A potential FDA ban on trans-fats in foods might seem like it has nothing to do with our enjoyment of flickering candles. However, this ban could translate to a sharp increase in the cost of soy wax. The “partial hydrogenation” process, which produces trans-fat-containing food products, also produces soy candle waxes.
While the danger of trans-fats in the diet has led the FDA to consider rescinding their GRAS (Generally Recognized As Safe) status, this only applies to trans-fats in foods. There is no evidence that trans-fats pose any hazard when used as fuel for candles, and Russell clarifies that trans-fats are not released into the air when soy wax is burned.
The problem we face is that there are only a few manufacturers of trans-fats in America, and 90% of production is for foods. If the FDA rescinds their GRAS status, some manufacturers might ban all trans-fats from their plants to prevent cross-contamination into foods. Even if some manufacturers continue to produce soy waxes, the greatly-reduced volume will increase production costs significantly.
Candle manufacturers turned to soy waxes when the price of paraffin waxes increased, thanks to a change in motor oil production. Paraffin was a by-product of the original production method; but a newer method produces more motor oil while eliminating paraffin by-products. Soy wax offered additional advantages to paraffin beyond its lower price: Its finer crystalline structure holds greater quantities of fragrance; plus its molecular properties bind fragrances evenly throughout the wax so that a candle maintains a consistent scent throughout its burn-life.
Soy wax prices have already been impacted by government incentives which drive the use of soybean oil toward making bio-diesels – and away from making soy waxes. Russell warns that, even if the current push to rescind the GRAS status of trans-fats falls through at this time, the issue will continue to be revisited until the ban finally goes through. And there is more bad news for candle makers and lovers. Another 200 million pounds of paraffin will be taken off the market by 2015 as Exxon changes their motor oil production methods. Another alternative wax ingredient has been coconut oil; but 90% of our supply comes from the Philippines, which suffered enormous losses in their coconut plantations from Typhoon Haiyan. Replacement trees will take years to mature, and coconut oil exporters will only supply current customers until production recovers.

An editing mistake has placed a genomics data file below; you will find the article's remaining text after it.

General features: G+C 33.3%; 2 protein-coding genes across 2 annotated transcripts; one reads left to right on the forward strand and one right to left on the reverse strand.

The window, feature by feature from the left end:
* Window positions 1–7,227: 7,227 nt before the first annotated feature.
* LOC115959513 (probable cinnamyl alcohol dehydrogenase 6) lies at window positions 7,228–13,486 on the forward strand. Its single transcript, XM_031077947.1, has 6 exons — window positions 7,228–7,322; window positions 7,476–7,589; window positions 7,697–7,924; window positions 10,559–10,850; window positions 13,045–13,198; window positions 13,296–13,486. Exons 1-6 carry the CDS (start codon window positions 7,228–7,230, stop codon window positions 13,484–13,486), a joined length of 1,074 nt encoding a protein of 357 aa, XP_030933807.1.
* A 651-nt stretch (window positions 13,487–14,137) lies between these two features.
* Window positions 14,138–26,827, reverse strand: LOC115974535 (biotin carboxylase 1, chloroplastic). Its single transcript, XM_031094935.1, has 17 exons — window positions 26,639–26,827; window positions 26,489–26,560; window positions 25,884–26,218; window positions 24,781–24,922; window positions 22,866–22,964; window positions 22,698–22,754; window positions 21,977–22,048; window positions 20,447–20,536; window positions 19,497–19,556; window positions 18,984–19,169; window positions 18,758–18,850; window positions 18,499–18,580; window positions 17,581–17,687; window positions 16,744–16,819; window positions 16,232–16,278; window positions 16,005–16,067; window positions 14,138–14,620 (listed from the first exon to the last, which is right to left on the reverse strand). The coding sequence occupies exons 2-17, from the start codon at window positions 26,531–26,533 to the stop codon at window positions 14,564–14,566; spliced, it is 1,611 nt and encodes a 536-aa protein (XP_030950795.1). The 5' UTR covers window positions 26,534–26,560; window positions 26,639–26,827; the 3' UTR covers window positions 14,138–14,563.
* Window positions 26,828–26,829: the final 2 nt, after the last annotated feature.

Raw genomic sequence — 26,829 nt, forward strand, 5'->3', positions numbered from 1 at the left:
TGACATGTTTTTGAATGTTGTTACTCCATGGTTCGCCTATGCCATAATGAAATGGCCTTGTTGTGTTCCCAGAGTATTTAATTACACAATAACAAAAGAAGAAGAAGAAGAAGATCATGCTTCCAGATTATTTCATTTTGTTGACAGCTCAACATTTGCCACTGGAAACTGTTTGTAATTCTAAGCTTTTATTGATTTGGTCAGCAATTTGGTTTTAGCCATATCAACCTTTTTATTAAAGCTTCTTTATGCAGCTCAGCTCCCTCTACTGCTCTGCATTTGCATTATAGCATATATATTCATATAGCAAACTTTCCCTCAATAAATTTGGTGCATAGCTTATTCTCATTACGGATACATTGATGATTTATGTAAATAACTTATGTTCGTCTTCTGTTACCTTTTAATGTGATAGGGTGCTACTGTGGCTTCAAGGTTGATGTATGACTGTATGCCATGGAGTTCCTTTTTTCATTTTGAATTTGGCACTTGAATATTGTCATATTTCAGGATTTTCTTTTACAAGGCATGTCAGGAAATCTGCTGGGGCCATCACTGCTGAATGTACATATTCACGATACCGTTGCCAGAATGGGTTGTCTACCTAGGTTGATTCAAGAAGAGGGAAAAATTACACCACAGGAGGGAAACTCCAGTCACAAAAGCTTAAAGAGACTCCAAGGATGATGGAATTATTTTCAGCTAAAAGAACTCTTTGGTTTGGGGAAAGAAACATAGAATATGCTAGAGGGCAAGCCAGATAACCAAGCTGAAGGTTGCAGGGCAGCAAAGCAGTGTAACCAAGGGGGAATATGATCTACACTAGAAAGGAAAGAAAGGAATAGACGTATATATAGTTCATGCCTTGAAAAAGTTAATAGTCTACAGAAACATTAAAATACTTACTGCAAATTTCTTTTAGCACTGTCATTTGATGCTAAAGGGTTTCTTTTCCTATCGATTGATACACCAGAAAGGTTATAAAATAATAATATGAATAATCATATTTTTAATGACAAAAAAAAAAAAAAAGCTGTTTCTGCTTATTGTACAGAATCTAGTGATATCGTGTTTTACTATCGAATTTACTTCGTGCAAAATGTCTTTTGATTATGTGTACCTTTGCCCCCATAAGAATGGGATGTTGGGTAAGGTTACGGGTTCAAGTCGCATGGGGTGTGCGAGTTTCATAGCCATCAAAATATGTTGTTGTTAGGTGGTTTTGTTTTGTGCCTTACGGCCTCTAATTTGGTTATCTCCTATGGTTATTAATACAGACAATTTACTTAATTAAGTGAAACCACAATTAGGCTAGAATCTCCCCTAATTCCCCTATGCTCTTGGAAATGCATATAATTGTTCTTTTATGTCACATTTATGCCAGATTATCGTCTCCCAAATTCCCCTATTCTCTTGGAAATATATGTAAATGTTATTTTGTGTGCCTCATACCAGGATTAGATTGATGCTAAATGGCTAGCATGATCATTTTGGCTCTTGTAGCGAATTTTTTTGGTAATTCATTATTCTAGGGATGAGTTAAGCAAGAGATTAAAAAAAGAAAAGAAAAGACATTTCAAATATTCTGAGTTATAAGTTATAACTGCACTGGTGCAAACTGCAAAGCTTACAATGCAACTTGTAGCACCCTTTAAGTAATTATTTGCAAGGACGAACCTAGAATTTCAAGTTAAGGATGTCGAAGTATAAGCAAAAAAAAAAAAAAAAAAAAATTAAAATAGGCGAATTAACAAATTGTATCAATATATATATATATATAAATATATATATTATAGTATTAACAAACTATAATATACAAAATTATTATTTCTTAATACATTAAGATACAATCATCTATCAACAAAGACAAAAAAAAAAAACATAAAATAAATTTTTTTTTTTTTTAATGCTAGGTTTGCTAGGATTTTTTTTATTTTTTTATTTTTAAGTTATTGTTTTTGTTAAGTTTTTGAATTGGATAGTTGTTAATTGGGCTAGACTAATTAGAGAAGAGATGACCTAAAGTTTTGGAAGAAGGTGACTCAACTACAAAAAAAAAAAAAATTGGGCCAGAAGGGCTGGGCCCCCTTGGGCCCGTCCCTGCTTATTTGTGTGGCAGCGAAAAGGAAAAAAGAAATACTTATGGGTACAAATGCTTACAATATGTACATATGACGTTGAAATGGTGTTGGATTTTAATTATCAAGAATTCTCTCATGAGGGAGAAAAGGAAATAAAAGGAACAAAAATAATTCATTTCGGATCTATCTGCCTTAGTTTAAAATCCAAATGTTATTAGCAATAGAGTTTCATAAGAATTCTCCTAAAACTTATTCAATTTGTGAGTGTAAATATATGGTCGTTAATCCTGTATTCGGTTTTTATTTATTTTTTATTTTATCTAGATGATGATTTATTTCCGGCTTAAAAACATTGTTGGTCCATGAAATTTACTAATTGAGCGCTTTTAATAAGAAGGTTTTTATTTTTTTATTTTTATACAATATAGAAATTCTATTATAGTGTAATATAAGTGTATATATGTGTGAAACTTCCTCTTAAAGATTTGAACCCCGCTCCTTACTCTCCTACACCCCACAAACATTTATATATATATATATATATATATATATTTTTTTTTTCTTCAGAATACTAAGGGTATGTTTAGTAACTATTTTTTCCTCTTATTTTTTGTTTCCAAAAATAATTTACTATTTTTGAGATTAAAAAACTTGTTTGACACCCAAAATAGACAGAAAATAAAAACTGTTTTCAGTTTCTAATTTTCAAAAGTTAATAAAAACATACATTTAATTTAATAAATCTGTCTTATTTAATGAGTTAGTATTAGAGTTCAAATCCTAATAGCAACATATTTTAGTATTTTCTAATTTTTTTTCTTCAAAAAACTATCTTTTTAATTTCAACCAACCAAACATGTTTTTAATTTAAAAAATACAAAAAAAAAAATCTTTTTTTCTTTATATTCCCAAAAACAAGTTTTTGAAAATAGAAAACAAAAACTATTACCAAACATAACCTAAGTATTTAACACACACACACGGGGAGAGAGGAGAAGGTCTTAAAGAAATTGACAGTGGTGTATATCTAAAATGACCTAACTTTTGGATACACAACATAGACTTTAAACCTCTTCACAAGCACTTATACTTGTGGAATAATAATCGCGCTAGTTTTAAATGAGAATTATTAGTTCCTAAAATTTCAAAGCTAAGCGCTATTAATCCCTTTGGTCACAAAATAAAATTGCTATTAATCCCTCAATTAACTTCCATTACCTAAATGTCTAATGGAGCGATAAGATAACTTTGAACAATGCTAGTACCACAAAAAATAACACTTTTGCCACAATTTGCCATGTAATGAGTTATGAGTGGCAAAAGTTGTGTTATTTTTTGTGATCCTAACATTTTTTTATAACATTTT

There are alternate wax sources in current development. Some brands of butter/oil blends are produced with a re-engineered soy processthat does not produce trans-fats. Similar processes such as “trans-esterification” could be used to produce soy waxes. There are also synthetic waxes under development. Some major soy oil producers are taking a pro-active approach to implementing these new technologies, or are considering converting an existing soy oil food plant to strictly non-food applications. It will, however, take manufacturers time and money to convert to new processes and bring production up to a volume which will take wax prices back down.
Most candle consumers are probably completely unaware of these issues. However, candle manufacturers need to work closely with marketers of soy and other waxes to keep abreast of any new developments that these companies may bring to the market.
About the author
Steve Russell, a graduate of the University of Tulsa with a degree in Chemistry, has several patents in his name, and more pending. One of the original pioneers in developing soy waxes, he received the Researchers Achievers Circle Award from Cargill in 2005; and currently sits on the Technical Program Committee of the National Candle Association. Russell joined Renegade Strategic Services as their wax and ink expert in 2011, and takes great satisfaction in helping candle manufacturers find the perfect formulas to make their beautiful products. He can be reached for questions about candle wax supply and cost issues at firstname.lastname@example.org.